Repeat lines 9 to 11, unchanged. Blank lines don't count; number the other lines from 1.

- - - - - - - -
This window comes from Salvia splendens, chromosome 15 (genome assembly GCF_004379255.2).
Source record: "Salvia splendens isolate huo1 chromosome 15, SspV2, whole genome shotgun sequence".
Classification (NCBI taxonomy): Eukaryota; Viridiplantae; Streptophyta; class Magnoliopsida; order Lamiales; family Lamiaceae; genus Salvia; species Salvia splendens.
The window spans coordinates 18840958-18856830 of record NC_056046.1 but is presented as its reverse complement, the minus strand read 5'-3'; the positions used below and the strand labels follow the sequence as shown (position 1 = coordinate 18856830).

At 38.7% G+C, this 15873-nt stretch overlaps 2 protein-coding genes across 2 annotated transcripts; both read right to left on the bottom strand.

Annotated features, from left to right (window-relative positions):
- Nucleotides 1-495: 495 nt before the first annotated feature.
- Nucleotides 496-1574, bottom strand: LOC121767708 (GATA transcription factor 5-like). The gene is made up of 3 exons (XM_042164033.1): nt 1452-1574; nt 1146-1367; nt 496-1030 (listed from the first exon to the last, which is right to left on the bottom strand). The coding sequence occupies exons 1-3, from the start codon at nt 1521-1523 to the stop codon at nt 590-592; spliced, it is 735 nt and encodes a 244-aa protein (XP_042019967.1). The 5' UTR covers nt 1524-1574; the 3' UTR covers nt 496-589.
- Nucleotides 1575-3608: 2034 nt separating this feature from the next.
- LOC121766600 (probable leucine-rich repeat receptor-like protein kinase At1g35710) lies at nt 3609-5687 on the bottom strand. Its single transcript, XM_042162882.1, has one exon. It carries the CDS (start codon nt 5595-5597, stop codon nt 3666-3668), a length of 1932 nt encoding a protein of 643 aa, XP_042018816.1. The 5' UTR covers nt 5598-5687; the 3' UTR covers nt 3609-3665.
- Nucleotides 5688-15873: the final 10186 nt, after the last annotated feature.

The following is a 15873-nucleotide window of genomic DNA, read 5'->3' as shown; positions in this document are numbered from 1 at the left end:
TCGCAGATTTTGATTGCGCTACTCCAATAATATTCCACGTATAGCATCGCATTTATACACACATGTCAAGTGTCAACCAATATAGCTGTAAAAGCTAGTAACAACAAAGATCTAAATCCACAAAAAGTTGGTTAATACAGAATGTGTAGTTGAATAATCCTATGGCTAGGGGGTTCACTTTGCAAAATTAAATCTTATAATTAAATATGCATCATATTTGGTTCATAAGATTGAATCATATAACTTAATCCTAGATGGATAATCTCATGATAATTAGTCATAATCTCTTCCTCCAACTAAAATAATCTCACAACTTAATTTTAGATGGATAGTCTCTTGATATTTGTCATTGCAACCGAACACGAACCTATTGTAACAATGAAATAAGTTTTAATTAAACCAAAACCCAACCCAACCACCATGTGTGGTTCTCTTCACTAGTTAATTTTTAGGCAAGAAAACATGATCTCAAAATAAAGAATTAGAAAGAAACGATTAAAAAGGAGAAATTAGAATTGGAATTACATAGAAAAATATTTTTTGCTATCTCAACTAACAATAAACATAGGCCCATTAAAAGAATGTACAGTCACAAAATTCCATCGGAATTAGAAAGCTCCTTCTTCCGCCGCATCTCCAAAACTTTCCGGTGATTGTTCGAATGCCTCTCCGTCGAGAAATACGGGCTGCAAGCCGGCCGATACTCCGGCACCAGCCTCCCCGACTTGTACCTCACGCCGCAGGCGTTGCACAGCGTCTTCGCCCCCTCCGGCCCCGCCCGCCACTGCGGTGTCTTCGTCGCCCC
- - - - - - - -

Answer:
- Nucleotides 1575-3608: 2034 nt separating this feature from the next.
- LOC121766600 (probable leucine-rich repeat receptor-like protein kinase At1g35710) lies at nt 3609-5687 on the bottom strand. Its single transcript, XM_042162882.1, has one exon. It carries the CDS (start codon nt 5595-5597, stop codon nt 3666-3668), a length of 1932 nt encoding a protein of 643 aa, XP_042018816.1. The 5' UTR covers nt 5598-5687; the 3' UTR covers nt 3609-3665.
- Nucleotides 5688-15873: the final 10186 nt, after the last annotated feature.